Knowing the limits of the Toms River cancer cluster
One of the questions often asked, is the cancer cluster in Toms River real since it is just a little high statistically? The answer is, of course, the cancer cluster is real.
One must understand the limits placed on the cancer cluster investigation in order to understand whether or not, it is just a little high statistically or do we really know how high it is?
Pictured above is an illustration of a box that has limits placed on it. It is a representative image of the cancer cluster. The size of the cancer cluster or box is controlled by the limitations placed on each of the four sides of the box.
The total box (Blue and Yellow sections) represents the current cancer cluster investigation, with the age limit being 0-19 years of age. The State of New Jersey tried to lower the age limit to 0-14 years of age, the smaller yellow box. The smaller the box the less statistical evidence of a cancer cluster.
One could make it look like the cancer cluster disappeared if you lowered the limitations on just one of the sides.
Even with these limitations, the Toms River Cancer Cluster is still statistically high. One hundred and ten children to date have been diagnosed with cancer, and the latest numbers aren't yet available.
We acknowledge the US EPA commitment to working with citizens and citizens groups, and for not using thermal treatment as a cleanup option for the Ciba Geigy Superfund Site here in Toms River, NJ.
Illustrated above is an image of the Ciba Geigy Superfund Site
and the surrounding community.
Summary of the EPA Ciba Geigy cleanup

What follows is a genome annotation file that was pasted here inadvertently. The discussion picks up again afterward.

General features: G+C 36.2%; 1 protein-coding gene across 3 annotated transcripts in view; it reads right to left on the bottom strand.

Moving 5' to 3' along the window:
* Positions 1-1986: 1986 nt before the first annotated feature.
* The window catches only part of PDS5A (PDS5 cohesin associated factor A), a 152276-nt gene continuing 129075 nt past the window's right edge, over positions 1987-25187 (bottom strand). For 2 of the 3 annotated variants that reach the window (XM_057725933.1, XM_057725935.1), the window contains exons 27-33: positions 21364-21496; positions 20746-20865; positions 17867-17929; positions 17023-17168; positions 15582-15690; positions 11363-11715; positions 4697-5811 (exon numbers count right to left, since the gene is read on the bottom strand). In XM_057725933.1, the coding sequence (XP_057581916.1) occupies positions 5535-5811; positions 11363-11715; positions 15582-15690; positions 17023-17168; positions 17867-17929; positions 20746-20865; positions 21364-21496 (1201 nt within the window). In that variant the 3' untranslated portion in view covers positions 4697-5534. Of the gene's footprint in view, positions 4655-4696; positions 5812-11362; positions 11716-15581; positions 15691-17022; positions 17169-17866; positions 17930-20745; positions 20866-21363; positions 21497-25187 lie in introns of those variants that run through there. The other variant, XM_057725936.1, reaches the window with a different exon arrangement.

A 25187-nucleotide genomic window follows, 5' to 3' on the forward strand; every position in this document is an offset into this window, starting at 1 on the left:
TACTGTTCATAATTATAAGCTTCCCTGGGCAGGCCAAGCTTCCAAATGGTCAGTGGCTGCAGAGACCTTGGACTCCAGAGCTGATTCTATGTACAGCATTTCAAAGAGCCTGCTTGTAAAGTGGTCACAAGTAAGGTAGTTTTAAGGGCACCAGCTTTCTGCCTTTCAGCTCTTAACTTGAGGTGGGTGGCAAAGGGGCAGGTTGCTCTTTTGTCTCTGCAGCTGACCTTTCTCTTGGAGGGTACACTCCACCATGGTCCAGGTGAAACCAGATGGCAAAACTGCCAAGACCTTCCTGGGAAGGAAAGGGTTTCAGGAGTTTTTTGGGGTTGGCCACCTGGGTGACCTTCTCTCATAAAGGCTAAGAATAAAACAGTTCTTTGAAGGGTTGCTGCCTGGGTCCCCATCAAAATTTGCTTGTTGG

options that were selected
SUMMARY OF THE PREFERRED ALTERNATIVE
The preferred alternative for cleaning up the Ciba-Geigy Chemical Company site is Alternative 5a, On-site Ex-situ Bioremediation with Off-site Treatment/Disposal of Drummed Material. This alternative was chosen as the preferred alternative because it will effectively address the primary Remedial Action Objective for the site -- to decrease the time frame of the OUI groundwater remedy. While the On-site Thermal Treatment, Combination and Off-site Disposal Alternatives will result in greater reduction in the volume of contaminants in the soil, the On-site Ex-situ Bioremediation with Off-site Treatment/Disposal of Drummed Material is as effective as these alternatives in reducing the impact of the source areas on the groundwater, based on the results of the on-site pilot test of this technology.
The On-site Ex-situ Bioremediation with Off-site Treatment/Disposal of Drummed Material Alternative was selected instead of the On-site Ex-situ Bioremediation Alternative because the local community expressed concerns related to the on-site treatment of drummed material. The only difference between Alternative 5a, On-site Ex-situ Bioremediation with Off-site Treatment/Disposal of Drummed Material, and Alternative 5, On site Ex-situ Bioremediation, is that Alternative 5a requires that all drummed material be treated or disposed of off-site.
The On-site Ex-situ Bioremediation with Off-site Treatment/Disposal of Drummed Material is significantly less costly than the Off-site Disposal Alternative and, as stated previously, is effective in achieving the Remedial Action Objectives for the site. The availability of treatment facilities to accept a large volume of hazardous soil could also represent a significant impact on the cost and short-term effectiveness of the Off-site Disposal Alternative. Therefore, the Off-site Disposal Alternative was eliminated from consideration.
The On-site Thermal Treatment and Combination Alternatives are as effective in achieving the Remedial Action Objectives as the preferred alternative. However, permitting issues associated with the thermal treatment components of these alternatives may result in delays in implementation. In addition, the local community has expressed concerns related to the thermal treatment technology. Therefore, the On-site Thermal Treatment and Combination Alternatives were eliminated from consideration.